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Sox9 plays multiple roles in the lung epithelium during branching morphogenesis

Item Type:Article
Title:Sox9 plays multiple roles in the lung epithelium during branching morphogenesis
Creators Name:Rockich, B.E. and Hrycaj, S.M. and Shih, H.P. and Nagy, M.S. and Ferguson, M.A.H. and Kopp, J.L. and Sander, M. and Wellik, D.M. and Spence, J.R.
Abstract:Lung branching morphogenesis is a highly orchestrated process that gives rise to the complex network of gas-exchanging units in the adult lung. Intricate regulation of signaling pathways, transcription factors, and epithelial-mesenchymal cross-talk are critical to ensuring branching morphogenesis occurs properly. Here, we describe a role for the transcription factor Sox9 during lung branching morphogenesis. Sox9 is expressed at the distal tips of the branching epithelium in a highly dynamic manner as branching occurs and is down-regulated starting at embryonic day 16.5, concurrent with the onset of terminal differentiation of type 1 and type 2 alveolar cells. Using epithelial-specific genetic loss- and gain-of-function approaches, our results demonstrate that Sox9 controls multiple aspects of lung branching. Fine regulation of Sox9 levels is required to balance proliferation and differentiation of epithelial tip progenitor cells, and loss of Sox9 leads to direct and indirect cellular defects including extracellular matrix defects, cytoskeletal disorganization, and aberrant epithelial movement. Our evidence shows that unlike other endoderm-derived epithelial tissues, such as the intestine, Wnt/β-catenin signaling does not regulate Sox9 expression in the lung. We conclude that Sox9 collectively promotes proper branching morphogenesis by controlling the balance between proliferation and differentiation and regulating the extracellular matrix.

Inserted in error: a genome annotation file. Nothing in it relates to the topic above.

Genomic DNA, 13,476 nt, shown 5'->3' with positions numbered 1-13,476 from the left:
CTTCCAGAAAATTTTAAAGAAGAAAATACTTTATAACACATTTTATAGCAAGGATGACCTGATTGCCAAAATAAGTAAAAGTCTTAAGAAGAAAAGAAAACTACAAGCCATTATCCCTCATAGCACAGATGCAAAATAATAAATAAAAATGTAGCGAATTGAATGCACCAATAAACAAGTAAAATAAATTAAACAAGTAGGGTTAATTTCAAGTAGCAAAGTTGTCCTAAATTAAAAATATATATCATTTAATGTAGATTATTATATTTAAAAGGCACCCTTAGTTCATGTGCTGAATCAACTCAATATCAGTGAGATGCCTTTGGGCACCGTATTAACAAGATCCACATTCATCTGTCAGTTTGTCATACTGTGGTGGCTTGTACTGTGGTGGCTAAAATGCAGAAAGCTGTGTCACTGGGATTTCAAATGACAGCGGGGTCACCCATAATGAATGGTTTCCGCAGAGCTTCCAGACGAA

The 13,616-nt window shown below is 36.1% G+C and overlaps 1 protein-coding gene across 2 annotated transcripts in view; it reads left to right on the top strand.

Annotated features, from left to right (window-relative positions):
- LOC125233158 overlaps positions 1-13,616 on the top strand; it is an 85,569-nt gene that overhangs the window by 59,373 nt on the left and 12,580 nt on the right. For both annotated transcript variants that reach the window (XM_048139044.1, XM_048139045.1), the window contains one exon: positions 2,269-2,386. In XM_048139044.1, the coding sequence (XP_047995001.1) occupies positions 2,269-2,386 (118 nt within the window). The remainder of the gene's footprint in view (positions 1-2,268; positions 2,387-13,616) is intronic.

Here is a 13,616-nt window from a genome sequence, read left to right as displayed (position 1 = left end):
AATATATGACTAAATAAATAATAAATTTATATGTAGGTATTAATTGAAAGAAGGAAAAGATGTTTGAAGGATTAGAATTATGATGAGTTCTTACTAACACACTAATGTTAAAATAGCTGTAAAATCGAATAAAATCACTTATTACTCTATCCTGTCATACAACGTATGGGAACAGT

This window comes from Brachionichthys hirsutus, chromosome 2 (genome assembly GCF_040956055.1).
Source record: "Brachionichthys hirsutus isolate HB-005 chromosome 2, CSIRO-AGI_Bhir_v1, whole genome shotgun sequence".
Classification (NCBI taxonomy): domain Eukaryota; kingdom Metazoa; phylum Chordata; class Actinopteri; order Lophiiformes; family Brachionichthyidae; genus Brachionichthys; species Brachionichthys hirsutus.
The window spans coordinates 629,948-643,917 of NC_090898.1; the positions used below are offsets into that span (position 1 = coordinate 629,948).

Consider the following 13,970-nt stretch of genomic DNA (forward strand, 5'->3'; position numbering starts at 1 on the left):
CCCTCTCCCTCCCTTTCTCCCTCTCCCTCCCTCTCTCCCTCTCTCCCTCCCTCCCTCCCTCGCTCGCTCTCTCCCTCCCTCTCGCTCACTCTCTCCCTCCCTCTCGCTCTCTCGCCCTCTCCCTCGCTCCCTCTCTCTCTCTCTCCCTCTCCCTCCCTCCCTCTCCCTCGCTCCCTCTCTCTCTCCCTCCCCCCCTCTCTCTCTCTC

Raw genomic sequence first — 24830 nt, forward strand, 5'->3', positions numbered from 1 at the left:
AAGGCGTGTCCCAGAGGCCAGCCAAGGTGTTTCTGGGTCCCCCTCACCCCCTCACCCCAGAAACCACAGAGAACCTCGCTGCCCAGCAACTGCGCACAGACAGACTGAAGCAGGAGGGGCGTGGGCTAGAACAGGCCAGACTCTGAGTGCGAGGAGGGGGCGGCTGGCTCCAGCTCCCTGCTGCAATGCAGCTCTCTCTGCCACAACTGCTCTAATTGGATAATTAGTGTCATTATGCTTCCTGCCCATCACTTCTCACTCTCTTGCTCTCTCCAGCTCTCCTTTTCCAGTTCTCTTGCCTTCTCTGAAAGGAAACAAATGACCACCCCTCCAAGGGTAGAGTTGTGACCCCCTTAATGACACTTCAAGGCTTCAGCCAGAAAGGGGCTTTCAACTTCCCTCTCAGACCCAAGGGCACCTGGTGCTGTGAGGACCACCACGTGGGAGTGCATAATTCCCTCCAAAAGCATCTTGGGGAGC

Keywords:Cell Differentiation, Cell Proliferation, Chromatin Immunoprecipitation, Doxycycline, Extracellular Matrix, Flow Cytometry, Developmental Gene Expression Regulation, Immunohistochemistry, In Situ Hybridization, Lung, Transmission Electron Microscopy, Organogenesis, Real-Time Polymerase Chain Reaction, Respiratory Mucosa, SOX9 Transcription Factor, Animals, Mice
Source:Proceedings of the National Academy of Sciences of the United States of America
Publisher:National Academy of Sciences
Page Range:E4456-64
Date:19 November 2013
Official Publication:https://doi.org/10.1073/pnas.1311847110
PubMed:View item in PubMed

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